Murder is never easy, rarely solves anything and almost invariably comes with disastrous side effects. For Therese Raquin, the orphaned dreamer hauntingly played by Keira Knightley in an admirable Broadway debut, it is her ruin.
In Helen Edmundson's stage adaptation of Therese Raquin for the Roundabout Theatre, Zola's 19th century novel of unbridled adulterous passion and its deadly consequences becomes basically a thriller and ghost story that slowly unfolds under Evan Cabnet's studied direction in a series of scenes in which the title character undergoes a complete transformation.
Knightly seamlessly makes those transitions in a performance that is by turns touching and terrifying and that is credible throughout. After all, she is no stranger to playing obsessed women on screens large and small (Anna Karenina and Lara in Doctor Zhivago to name two) and she gives Zola's and Edmundson's tortured Therese a human dimension that becomes more complex as the story evolves.
It must be a challenge for Knightley to make herself appear plain and homely. But when we first meet her as Therese, clad in an old brown print dress that she wears throughout the first act, she is no more noticeable than the wallpaper of her widowed aunt's house in some unspecified small village on the banks of the Seine.
The center of attention in the family threesome is her cousin Camille, a spoiled brat who orders Therese around like a servant and who is pampered by his mother even as a grown man. Therese serves and waits on both her cousin and her aunt -- she even has to taste a spoonful of Camille's medicine before Madame will give it to him -- and is expected to hold her tongue. In fact, about the only time she talks is to converse with the river, to which she confides her innermost feelings and which will play a major role in future events.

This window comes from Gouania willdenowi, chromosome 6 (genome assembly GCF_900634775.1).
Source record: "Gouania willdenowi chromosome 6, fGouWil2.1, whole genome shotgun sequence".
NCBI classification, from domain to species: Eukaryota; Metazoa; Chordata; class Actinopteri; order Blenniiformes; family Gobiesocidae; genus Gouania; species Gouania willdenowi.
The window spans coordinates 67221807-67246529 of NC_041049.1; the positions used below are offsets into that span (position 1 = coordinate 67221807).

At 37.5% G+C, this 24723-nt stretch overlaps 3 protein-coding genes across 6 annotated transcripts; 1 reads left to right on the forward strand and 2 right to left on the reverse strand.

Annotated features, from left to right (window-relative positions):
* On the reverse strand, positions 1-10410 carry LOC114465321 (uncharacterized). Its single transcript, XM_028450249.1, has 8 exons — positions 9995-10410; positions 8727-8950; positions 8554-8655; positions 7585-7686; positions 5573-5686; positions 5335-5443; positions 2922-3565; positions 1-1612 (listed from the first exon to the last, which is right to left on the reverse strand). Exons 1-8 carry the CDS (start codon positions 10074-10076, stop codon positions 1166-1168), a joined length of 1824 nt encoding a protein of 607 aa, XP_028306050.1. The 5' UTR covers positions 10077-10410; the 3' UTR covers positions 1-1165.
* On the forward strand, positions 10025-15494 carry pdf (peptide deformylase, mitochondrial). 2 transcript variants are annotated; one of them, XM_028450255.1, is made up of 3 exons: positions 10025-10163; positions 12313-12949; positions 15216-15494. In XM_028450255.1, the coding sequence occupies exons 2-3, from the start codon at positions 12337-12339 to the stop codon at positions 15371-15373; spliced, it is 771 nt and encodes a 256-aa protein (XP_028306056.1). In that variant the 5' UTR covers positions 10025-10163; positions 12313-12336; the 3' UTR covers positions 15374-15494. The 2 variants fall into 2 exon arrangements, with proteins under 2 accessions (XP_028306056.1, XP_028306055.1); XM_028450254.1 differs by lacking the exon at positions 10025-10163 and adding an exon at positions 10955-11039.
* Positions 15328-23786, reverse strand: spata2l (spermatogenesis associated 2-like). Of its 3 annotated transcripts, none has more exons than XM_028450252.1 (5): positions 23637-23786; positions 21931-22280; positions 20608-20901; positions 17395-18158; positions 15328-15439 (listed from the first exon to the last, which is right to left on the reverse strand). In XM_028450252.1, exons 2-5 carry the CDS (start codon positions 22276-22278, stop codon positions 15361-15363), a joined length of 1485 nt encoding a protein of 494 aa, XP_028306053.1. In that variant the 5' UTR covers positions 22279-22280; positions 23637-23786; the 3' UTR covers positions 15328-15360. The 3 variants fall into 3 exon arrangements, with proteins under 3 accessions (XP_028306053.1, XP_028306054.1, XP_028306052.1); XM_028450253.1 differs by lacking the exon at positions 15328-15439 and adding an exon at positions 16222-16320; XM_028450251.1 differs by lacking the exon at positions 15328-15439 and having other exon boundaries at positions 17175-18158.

Through most of the opening scenes, Knightley's Therese, looking mostly like a scared rabbit, stands silently by while Madame fusses over Camille. When Madame suggests Therese marry her cousin she wants to object but doesn't know how.
It is only on her wedding day that Therese is told the story of her own parents -- a seagoing father and an Algerian mother. When her mother died, the father left Therese with his sister, went back to sea and was never heard from again.
When Camille moves the three of them to Paris, he and his mother in time form a small social circle with some former residents from their village -- a police superintendent named Michaud, who has a young niece on the prowl for a husband, and a certain Monsieur Grivet -- with whom they play dominoes one night a week.
On one such evening Camille also brings along another village native, a young man named Laurent who has a menial job but who yearns to be an artist. When Therese and Laurent glance at each other it is lust at first sight.
A wildly passionate affair leads both Laurent and Therese to ponder how they could spend all their time together. One way, of course, would be if Camille met an untimely death. If sex is the motive, a planned Sunday outing by the river with just Camille, Therese and Laurent provides the means and opportunity. The fact that Camille continues to be a conceited jerk idolized by Madame makes the decision easier.
But Camille is not long in his grave before Therese begins to hear his voice calling out to her in the night, just as he did when he went overboard from the boat they were all three in on the Seine, along with the clanking of chains.
When the weekly domino games resume after a suitable period of mourning, it is Madame herself who suggests the now widowed Therese and Laurent should marry and they could all live happily in the apartment above the shop she keeps. The other domino players think it's a terrific idea. That it doesn't work out so well is where the murder story turns into a psychological thriller.
The Roundabout and Cabnet have put together a mostly solid cast for Edmundson's play. Matt Ryan is dashing and debonair as the irresistible Laurent and Gabriel Ebert is blithely selfish as the egotistical Camille. Judith Light is fussy as the indulgent Madame Raquin and David Patrick Kelly delivers a fine turn as Michaud.